Two leading Catholic schools “prioritised monks and their own reputations over the protection of children” who were sexually abused, a report has found.
The Independent Inquiry into Child Sexual Abuse (IICSA) found that pupils at Ampleforth, in Yorkshire, and Downside, in Somerset, suffered “appalling” treatment stretching over decades.
The inquiry found that children as young as seven were sexually abused at Ampleforth, and 11 at Downside, amid a “culture of acceptance of abusive behaviour”.
Professor Alexis Jay, chair of the inquiry, said: “For decades Ampleforth and Downside tried to avoid giving any information about child sexual abuse to police and social services.
“Instead, monks in both institutions were very often secretive, evasive and suspicious of anyone outside the English Benedictine Congregation.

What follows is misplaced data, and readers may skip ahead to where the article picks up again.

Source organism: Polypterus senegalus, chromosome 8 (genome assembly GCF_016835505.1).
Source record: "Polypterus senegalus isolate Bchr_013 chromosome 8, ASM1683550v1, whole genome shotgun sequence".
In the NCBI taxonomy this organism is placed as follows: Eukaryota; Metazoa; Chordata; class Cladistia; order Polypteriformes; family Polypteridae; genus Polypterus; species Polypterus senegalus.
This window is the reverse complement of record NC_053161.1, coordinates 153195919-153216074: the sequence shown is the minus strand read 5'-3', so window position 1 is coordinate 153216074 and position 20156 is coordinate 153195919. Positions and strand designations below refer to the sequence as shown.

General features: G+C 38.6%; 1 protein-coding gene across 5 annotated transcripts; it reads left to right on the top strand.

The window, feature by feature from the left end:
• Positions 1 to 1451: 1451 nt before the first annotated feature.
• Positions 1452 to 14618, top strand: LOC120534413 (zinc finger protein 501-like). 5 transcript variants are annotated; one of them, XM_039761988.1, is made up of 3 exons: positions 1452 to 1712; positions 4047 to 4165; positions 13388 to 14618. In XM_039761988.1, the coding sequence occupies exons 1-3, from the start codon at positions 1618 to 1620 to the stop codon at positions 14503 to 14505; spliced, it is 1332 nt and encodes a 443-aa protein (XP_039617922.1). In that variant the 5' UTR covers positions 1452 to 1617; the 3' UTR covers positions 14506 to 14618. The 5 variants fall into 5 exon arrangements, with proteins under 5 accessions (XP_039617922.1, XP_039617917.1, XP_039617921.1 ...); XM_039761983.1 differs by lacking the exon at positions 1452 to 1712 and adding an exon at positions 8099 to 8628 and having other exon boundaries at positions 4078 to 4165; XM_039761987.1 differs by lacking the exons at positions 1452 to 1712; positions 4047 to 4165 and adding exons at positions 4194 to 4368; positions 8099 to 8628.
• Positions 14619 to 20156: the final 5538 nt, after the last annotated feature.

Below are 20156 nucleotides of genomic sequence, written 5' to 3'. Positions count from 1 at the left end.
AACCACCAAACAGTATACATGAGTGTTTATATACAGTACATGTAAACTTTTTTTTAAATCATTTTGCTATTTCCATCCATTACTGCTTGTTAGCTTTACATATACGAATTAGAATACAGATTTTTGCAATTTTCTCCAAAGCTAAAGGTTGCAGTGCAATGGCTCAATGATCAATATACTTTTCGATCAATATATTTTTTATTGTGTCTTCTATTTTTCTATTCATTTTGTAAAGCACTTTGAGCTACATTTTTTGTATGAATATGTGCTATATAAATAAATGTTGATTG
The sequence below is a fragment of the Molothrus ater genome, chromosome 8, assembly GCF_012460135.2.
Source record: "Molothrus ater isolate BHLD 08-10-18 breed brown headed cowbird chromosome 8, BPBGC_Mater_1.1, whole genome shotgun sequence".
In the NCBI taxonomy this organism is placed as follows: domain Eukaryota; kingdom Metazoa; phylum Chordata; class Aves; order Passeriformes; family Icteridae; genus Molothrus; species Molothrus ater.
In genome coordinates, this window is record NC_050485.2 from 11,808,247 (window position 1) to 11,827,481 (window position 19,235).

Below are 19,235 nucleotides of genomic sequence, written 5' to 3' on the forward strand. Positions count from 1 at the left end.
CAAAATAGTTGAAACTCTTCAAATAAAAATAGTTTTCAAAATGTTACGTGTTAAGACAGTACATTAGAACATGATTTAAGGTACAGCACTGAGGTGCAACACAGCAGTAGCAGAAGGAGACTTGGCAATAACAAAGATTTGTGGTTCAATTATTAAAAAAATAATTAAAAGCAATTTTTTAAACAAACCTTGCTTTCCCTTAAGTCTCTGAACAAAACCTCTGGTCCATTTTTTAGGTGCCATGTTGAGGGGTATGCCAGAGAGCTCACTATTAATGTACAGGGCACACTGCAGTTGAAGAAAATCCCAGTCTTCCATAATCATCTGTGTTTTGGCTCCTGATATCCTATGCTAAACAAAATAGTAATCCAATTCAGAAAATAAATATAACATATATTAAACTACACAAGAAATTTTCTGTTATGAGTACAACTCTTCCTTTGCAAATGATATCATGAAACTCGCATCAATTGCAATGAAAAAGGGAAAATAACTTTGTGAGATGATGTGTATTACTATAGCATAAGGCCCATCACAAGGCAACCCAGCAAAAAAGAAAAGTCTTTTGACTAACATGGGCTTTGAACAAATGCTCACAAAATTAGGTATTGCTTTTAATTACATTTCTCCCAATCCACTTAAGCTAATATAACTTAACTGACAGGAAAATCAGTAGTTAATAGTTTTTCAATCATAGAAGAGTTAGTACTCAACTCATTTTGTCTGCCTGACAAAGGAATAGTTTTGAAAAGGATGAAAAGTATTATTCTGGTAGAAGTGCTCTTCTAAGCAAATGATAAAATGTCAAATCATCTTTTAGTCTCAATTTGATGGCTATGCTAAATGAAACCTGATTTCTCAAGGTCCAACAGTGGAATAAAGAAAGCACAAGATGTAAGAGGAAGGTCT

“Safeguarding children was less important than the reputation of the church and the wellbeing of the abusive monks.
“Even after new procedures were introduced in 2001, when monks gave the appearance of cooperation and trust, their approach could be summarised as a ‘tell them nothing’ attitude.”
The report found that the true scale of sexual abuse at the fee-paying schools, whose alumni include politicians, aristocrats and celebrities, was likely to be “considerably” more widespread than conviction figures reflect.
Both schools are linked to the English Benedictine Congregation, which has 10 monasteries in England and Wales.
IICSA found that “secretive, evasive and suspicious” church officials had avoided reporting misconduct to police and social services.
The report said allegations stretching back to the 1960s encompassed “a wide spectrum of physical abuse, much of which had sadistic and sexual overtones”.
So far 10 individuals linked to the schools, mainly monks, have been cautioned or convicted over sexual activity or pornography offences involving a “large number of children”. Read more
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